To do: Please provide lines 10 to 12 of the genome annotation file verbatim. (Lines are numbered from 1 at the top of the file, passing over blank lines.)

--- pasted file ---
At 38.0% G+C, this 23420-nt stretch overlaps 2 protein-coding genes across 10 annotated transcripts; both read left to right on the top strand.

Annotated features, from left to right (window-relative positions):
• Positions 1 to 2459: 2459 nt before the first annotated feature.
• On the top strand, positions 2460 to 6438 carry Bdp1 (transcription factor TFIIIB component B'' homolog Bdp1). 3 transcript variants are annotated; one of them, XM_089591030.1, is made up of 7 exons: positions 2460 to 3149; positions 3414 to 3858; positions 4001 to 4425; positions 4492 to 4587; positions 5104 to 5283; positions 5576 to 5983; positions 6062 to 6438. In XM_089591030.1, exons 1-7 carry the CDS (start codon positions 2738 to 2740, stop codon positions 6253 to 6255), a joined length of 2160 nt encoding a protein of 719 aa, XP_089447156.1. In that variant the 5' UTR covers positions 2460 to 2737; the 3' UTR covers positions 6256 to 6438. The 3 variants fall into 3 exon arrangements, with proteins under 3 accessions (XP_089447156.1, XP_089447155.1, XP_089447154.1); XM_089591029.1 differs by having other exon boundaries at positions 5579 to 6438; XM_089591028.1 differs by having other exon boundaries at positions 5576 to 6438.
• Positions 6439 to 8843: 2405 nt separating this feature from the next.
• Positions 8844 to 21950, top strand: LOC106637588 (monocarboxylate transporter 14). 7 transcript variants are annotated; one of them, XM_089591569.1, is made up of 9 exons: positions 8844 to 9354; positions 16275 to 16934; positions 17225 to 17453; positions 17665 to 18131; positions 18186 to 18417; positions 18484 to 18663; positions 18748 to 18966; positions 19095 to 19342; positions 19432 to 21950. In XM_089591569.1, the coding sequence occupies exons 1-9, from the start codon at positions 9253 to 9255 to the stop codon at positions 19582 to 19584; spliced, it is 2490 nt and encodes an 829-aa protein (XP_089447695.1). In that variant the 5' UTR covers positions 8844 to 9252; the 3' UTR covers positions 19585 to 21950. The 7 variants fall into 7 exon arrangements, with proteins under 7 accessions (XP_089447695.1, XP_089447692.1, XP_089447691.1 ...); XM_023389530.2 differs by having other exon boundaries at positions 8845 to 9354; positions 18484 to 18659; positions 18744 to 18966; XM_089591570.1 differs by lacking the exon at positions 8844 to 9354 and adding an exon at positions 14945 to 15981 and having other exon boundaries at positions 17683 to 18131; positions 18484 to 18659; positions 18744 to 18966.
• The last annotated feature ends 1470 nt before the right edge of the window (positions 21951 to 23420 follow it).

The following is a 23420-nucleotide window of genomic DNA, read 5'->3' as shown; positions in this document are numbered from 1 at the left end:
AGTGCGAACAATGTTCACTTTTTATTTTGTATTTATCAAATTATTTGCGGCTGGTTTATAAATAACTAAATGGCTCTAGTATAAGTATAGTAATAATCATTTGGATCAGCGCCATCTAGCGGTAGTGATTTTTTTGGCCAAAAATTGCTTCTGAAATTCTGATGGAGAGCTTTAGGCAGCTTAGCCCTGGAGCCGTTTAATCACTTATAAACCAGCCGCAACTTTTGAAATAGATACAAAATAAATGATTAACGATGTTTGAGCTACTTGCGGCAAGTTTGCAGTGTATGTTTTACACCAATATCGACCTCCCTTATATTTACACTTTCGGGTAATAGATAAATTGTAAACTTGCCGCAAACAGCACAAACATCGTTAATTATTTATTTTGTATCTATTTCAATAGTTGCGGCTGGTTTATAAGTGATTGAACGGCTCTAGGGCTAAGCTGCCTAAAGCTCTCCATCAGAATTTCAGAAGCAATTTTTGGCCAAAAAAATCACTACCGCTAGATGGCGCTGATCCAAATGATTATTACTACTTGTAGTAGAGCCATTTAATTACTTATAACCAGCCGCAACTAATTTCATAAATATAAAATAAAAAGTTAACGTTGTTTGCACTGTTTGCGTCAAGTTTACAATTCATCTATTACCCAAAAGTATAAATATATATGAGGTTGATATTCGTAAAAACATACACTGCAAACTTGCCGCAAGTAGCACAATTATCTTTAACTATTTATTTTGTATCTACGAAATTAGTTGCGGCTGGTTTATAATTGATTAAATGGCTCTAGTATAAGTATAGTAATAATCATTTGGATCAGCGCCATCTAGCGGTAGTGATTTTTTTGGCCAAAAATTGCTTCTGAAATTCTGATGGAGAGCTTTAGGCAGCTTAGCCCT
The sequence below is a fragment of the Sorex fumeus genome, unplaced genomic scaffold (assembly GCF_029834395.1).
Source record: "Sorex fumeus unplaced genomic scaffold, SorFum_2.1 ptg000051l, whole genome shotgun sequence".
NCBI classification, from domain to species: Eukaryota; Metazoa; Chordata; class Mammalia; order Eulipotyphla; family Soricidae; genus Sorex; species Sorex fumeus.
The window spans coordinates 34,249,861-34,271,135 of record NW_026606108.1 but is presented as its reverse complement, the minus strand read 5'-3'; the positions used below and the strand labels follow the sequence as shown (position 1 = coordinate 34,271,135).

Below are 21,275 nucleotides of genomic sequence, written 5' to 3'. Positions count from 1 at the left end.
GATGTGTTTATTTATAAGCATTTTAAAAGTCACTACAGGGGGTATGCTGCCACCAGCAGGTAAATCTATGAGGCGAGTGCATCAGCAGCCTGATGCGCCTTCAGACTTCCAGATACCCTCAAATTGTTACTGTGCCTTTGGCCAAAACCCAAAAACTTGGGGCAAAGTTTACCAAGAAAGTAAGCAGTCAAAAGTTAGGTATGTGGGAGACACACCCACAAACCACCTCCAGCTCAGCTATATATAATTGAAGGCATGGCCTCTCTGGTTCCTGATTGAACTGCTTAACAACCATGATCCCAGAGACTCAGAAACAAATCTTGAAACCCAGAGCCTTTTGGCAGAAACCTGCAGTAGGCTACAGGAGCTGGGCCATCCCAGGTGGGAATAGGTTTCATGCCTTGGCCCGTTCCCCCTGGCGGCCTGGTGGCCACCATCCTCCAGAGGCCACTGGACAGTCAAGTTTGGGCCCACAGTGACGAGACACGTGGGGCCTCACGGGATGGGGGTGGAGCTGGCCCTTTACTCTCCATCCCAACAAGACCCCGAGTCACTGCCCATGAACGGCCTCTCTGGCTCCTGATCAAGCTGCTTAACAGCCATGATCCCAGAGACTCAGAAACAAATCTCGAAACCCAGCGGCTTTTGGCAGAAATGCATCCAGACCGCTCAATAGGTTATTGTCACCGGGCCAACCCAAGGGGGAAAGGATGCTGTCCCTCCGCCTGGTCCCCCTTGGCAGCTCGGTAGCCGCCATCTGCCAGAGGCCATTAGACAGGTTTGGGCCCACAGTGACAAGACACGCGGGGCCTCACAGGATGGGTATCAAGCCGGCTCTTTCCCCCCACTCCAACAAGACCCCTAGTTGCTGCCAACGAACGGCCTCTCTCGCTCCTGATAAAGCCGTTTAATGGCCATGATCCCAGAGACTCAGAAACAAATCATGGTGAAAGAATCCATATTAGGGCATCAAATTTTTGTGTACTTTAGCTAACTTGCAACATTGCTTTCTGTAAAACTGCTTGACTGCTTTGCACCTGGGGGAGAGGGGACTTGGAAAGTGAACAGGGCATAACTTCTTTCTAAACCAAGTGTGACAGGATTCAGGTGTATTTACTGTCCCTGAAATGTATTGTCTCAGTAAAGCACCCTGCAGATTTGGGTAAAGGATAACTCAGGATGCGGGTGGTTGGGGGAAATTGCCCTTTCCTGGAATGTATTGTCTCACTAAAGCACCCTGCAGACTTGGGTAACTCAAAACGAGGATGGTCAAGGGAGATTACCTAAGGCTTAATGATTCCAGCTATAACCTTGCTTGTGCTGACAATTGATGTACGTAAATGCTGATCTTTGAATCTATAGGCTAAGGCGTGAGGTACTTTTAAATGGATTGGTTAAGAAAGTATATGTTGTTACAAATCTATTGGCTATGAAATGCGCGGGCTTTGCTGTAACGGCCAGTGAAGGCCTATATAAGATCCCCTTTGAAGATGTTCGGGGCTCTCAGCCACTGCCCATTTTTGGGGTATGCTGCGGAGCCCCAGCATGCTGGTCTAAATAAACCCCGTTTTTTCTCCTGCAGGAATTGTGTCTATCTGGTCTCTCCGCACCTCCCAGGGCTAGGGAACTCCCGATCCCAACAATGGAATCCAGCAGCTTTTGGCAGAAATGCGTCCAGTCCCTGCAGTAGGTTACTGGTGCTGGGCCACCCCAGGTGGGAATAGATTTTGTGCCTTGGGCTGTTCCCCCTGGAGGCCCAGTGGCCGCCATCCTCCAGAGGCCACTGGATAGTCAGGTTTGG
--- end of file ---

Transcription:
The sequence below is a fragment of the Sorex fumeus genome, unplaced genomic scaffold (assembly GCF_029834395.1).
Source record: "Sorex fumeus unplaced genomic scaffold, SorFum_2.1 ptg000051l, whole genome shotgun sequence".
NCBI classification, from domain to species: Eukaryota; Metazoa; Chordata; class Mammalia; order Eulipotyphla; family Soricidae; genus Sorex; species Sorex fumeus.